|The UI Obermann Center for Advanced Studies and Humanities for the Public Good are delighted to welcome academic podcasters in the U.S. and Canada for the third round of “What Do We Mean by Research Now?” With the explosion of podcasts across disciplines in the past decade, humanities researchers are finding that podcasts and podcasting can encourage new forms of collaboration, knowledge, and public engagement. But as with any new form of scholarship, podcasts pose challenges for evaluation and assessment, from peer review to tenure and promotion. Join us Friday, November 12 12:30-1:30 pm CT for this virtual roundtable to learn about exciting new approaches to scholarly podcasting, innovative proposals for peer-reviewed podcasts, and national programs offering support for academic podcast creators.|
|Friday, November 12 12:30-1:30 pm CT|
|Hannah McGregor is an Assistant Professor of Publishing at Simon Fraser University, where her research focuses on podcasting as scholarly communication, systemic barriers to access in the Canadian publishing industry, and the history of magazines as serial media. She is the co-director of the Amplify Podcast Network, Canada’s first peer-reviewed podcast network, and the creator of the network’s pilot podcast, Secret Feminist Agenda. She is also the co-creator of Witch, Please, a feminist podcast on the Harry Potter world; the host of The SpokenWeb Podcast; and the co-editor of the book Refuse: CanLit in Ruins.|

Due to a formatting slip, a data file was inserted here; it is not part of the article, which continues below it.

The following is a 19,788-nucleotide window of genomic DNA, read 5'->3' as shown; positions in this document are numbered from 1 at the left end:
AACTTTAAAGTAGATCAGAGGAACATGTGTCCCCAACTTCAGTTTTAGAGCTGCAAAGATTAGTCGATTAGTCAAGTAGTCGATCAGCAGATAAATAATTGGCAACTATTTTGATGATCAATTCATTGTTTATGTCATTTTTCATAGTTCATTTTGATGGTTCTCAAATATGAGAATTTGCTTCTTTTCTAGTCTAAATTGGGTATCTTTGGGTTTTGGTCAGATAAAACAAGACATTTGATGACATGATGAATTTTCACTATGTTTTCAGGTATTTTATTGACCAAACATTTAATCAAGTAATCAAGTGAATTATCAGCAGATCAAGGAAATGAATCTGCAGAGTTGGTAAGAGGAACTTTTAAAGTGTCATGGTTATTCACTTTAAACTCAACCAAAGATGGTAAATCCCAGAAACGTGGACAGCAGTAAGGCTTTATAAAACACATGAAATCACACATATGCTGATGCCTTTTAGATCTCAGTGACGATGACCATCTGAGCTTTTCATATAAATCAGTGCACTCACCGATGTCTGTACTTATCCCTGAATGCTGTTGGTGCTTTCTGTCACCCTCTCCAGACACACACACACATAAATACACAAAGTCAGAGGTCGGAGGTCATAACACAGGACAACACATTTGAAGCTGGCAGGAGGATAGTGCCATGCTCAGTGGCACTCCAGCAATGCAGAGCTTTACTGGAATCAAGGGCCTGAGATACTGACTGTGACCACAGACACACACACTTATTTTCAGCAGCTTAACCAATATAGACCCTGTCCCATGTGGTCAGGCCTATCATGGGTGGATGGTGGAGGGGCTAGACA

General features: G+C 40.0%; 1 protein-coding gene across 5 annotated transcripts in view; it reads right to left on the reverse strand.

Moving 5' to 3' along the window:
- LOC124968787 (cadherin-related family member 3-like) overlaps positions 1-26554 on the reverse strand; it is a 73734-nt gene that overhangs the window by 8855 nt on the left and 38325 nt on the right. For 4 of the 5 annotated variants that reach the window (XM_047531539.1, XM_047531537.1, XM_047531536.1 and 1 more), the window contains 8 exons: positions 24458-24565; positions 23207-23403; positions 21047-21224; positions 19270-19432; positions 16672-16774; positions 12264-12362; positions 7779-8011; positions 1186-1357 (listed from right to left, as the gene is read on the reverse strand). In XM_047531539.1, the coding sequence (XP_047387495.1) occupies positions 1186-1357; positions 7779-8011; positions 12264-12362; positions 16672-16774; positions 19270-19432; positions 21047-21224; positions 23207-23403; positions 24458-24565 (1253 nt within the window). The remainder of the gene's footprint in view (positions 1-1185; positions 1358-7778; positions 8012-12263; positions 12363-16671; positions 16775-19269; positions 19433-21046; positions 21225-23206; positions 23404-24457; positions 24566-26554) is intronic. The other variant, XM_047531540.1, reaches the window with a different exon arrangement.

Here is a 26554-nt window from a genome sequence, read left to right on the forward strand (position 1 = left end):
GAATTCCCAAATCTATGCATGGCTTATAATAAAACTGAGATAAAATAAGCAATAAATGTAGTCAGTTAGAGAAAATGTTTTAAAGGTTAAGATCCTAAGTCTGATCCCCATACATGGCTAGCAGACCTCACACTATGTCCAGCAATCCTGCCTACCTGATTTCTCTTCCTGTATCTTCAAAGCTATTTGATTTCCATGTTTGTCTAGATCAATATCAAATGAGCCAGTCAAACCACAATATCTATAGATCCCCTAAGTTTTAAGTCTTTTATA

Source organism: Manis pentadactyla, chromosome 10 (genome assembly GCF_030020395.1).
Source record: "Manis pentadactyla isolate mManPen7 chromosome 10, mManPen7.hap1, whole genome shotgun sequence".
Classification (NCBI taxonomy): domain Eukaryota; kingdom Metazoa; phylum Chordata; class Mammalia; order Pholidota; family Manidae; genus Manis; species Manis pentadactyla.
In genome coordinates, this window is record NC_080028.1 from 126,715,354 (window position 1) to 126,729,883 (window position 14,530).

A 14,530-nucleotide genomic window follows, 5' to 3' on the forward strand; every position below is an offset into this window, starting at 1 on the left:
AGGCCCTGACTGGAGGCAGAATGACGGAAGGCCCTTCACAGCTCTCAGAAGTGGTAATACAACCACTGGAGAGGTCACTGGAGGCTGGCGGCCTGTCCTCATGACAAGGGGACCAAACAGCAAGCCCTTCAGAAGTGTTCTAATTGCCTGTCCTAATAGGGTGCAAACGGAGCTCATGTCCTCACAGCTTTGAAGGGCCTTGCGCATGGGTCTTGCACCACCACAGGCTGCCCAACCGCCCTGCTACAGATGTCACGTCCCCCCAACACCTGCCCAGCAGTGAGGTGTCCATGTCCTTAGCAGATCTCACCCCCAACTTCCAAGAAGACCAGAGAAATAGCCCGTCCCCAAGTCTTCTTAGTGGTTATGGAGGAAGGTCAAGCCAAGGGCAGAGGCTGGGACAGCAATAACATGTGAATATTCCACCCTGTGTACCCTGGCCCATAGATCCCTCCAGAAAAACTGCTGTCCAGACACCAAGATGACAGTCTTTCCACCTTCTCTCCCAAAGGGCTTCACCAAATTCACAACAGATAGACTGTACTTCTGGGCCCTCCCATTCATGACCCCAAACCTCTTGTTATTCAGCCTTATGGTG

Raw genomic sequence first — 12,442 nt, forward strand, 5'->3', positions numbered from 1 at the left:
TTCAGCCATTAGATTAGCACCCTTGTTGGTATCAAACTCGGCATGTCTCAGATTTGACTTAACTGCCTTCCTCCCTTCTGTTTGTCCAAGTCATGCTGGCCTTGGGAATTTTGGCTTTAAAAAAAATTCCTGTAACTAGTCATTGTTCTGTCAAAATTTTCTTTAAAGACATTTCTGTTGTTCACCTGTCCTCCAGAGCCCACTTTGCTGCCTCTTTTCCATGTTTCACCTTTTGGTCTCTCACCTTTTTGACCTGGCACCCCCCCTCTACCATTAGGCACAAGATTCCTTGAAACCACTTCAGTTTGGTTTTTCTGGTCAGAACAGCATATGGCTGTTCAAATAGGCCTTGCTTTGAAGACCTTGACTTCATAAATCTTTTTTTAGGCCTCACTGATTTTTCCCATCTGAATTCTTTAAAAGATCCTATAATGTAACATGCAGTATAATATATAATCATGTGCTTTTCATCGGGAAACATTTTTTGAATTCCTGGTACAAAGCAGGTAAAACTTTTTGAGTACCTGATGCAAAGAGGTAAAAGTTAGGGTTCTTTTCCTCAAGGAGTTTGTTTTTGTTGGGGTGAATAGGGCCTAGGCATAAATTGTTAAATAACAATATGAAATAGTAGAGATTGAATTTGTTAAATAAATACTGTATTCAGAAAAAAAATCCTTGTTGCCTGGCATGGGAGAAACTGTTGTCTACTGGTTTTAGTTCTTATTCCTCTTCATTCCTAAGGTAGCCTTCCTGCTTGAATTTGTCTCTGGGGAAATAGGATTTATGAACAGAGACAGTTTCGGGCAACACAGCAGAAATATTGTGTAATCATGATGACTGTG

|Deepthi Murali is a postdoctoral research fellow at the Roy Rosenzweig Center for History and New Media at George Mason University and received her PhD in Art History from the University of Illinois at Chicago. She works on a number of digital history projects including the history podcasts Consolation Prize and Masala History, and is a producer for the Humanities Without Walls podcast PhD Futures Now! about career diversity and other issues of humanities graduate education. She is a big believer in the medium of podcasts and thinking about podcasting and other audiovisual media as a way to practice public-facing humanities.|
|John Plotz is the Barbara Mandel Professor of the Humanities at Brandeis University and co-host of podcasts Recall This Book and Novel Dialogue. He is the editor of the B-Sides series at Public Books as well as the new collection B-Side Books: Essays on Forgotten Favorites. His books include The Crowd: British Literature and Public Politics, Portable Property: Victorian Culture on the Move, and Semi-Detached: The Aesthetics of Virtual Experience since Dickens. He is among the co-founders of the Brandeis Educational Justice Initiative. He is also among the founding members of the new Humanities Podcast Network, which just hosted the inaugural Humanities Podcasting Symposium this October.|
|The roundtable will be moderated by Teresa Mangum, Director of the Obermann Center, and Laura Perry, Andrew W. Mellon Postdoctoral Scholar with Humanities for the Public Good. In Spring 2021, Humanities for the Public Good also hosted a series of conversations with audio storytellers about the intersections of academia and audio. |
Those conversations are available online.
|Free and open to all, but registration is required. Individuals with disabilities are encouraged to attend all University of Iowa-sponsored events. If you are a person with a disability who requires a reasonable accommodation in order to participate in this program, please contact Erin Hackathorn in advance at email@example.com or (319) 335-4034.|